|By Amy Alkon|
Speed hating & Blocked swan
Q: I met a guy online, and after two four-hour phone conversations, he declared he felt a “deep connection.” We had a romantic date, during which he made repeated declarations of his feelings. The next morning, he sent a somewhat angry text, observing that I’d logged in again on the dating site, and while I didn’t owe him anything, he found it odd. This led me to (stupidly and prematurely) proclaim him “the total package” for me and say I wouldn’t see anyone else. He stopped responding several days later. Weeks later, I got a strange phone call, and thought it was him. It wasn’t, but he asked me out. Our date was great, but he kept taking a half day to return texts. He claimed he’d just been busy at work, but I don’t think expecting a response before six hours pass is being overly needy. I heard nothing from him until two weeks later, when I mass e-mailed my new cell number. We had another date, and he asked for exclusivity, and even said he wouldn’t mind if I got pregnant. The next day, we sent friendly texts, but he again stopped responding. Now, I’m ending it for sure, but I’m reticent to date anyone else for fear this will happen again.
A: When you and the man in your life are talking about having a child, there are certain basic questions you need to ask yourselves, and they should be things like “Can we afford this?” and “Who will stay home with the kid?” not “Have we had a third date?”
I see so many red flags here, it’s hard to tell whether I’m being asked to give advice or send birthday greetings to Chairman Mao. There are two kinds of people who have four-hour phone conversations with near strangers, and they are airplane passengers who forgot to charge their iPad and people who are not merely looking for love but desperate to find it. The latter waste no time in proclaiming their “deep connection.” Emotionally healthy adults might get caught up in a moment (or hours of them), but they’re generally mindful that you find out who people are by observing them — in person, over time — and see whether what they say matches what they do. (Text this guy if you’re pregnant. He may or may not get back to you.)
Your problem isn’t who you date but who you are: a girl who needs love way too much to be in a position to land any. You can really, really want love, and be really, really sick of putting a bowtie on your cat and pretending you’re on a date. If you aren’t driven by neediness, you understand that an appropriate post-first-date text is “Hope to see you again soon!” — not “I’ve been monitoring your Internet activity and I couldn’t help but notice that you aren’t acting in a manner befitting a loving and faithful wife.” Only when you work on yourself to the point where you’re okay being alone are you ready to look for somebody else. Go looking prematurely, and there surely will be another guy like this one — one who right away says stuff like “I can’t bear to have you away from my side,” and before you know it, is showing you that he’s a man of his word by chaining you to his water pipe.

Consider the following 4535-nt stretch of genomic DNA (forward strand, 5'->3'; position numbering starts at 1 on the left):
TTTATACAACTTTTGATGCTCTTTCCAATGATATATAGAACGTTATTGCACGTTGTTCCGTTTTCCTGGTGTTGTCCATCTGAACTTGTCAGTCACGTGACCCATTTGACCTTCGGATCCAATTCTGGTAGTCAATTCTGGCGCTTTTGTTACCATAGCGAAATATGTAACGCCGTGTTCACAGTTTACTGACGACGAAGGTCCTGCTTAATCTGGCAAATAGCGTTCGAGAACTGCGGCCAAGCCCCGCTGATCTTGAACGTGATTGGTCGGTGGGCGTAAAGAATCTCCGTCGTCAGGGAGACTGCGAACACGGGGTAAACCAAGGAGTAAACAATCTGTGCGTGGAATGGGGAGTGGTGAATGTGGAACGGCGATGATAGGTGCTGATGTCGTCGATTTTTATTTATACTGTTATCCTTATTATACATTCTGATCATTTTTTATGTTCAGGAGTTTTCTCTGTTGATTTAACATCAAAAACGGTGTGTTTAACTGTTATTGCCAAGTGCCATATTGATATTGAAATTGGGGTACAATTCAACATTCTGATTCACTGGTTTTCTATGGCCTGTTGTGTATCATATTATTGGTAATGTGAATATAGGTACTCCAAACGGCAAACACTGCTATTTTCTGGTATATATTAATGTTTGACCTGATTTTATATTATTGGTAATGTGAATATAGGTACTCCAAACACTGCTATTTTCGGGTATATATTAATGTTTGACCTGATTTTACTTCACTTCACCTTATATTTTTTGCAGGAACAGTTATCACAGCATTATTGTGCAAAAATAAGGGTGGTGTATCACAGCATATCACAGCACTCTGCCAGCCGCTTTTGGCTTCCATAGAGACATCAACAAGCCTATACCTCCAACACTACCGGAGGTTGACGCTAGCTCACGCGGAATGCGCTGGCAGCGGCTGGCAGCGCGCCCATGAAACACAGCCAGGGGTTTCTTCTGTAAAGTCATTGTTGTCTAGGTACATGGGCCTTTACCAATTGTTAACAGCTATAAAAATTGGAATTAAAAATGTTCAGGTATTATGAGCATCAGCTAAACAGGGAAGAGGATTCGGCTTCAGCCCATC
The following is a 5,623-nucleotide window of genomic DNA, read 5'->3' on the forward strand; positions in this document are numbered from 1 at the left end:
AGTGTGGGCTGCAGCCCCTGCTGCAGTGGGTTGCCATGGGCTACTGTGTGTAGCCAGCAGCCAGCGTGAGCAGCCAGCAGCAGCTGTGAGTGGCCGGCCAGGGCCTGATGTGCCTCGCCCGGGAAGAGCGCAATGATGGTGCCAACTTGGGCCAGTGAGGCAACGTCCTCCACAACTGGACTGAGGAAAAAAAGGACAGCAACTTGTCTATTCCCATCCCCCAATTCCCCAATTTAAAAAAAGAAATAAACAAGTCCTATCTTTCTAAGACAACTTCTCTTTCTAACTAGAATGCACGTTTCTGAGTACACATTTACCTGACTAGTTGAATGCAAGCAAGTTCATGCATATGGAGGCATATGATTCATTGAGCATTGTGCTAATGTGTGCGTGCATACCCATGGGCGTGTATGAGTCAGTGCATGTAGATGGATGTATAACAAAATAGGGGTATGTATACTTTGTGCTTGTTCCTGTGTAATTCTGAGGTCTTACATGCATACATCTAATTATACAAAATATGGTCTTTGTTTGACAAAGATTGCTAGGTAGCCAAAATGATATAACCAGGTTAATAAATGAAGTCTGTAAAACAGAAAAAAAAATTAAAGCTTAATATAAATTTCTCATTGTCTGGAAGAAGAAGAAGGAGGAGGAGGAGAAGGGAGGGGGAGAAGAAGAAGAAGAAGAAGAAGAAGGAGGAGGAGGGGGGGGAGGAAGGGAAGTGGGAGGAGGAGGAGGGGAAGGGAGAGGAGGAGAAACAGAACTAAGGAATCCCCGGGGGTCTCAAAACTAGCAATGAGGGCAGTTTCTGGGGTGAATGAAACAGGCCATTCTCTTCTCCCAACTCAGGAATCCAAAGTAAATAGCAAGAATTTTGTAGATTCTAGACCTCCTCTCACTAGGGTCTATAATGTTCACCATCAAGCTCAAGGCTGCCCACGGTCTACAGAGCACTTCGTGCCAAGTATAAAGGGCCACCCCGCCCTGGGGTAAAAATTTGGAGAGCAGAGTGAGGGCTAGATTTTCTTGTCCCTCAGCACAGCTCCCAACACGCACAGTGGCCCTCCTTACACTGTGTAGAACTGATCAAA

Q: A friend basically called dibs on a guy we were talking with at a bar, whispering to me right away that she found him really cute. I was bummed, but backed off. We all exchanged e-mails, and vowed to hang out when he’s back in town. He e-mailed me, and we’ve been writing a lot, and have lots in common.
I confessed this to my friend, and she seemed surprised and jealous. Now, he’s coming back — just to see me. Did I overstep friendship boundaries? Should I cancel?
A: The first one to remark on how glorious the sunset is doesn’t get to take it home. The same goes for some cute guy at a bar. You’ve got to appreciate the male way of doing things. They’ll get into a fistfight over a woman and then buy each other a beer; women get into a whispering game about a guy and then won’t speak to each other for 20 years. When your friend remarked on this guy’s looks, that was your cue to say, “Omigod! I’m into him, too!” Canceling now isn’t the answer. It’ll only make you resent your friend. If she truly is a friend, she’ll want you to be happy. She did try to pull a sneaky on you, but she ultimately knows that admiration isn’t the fast track to possession — assuming her typical reply to “Cute dress!” isn’t “Unzip me, and it’s yours.”
© 2010 Amy Alkon, all rights reserved.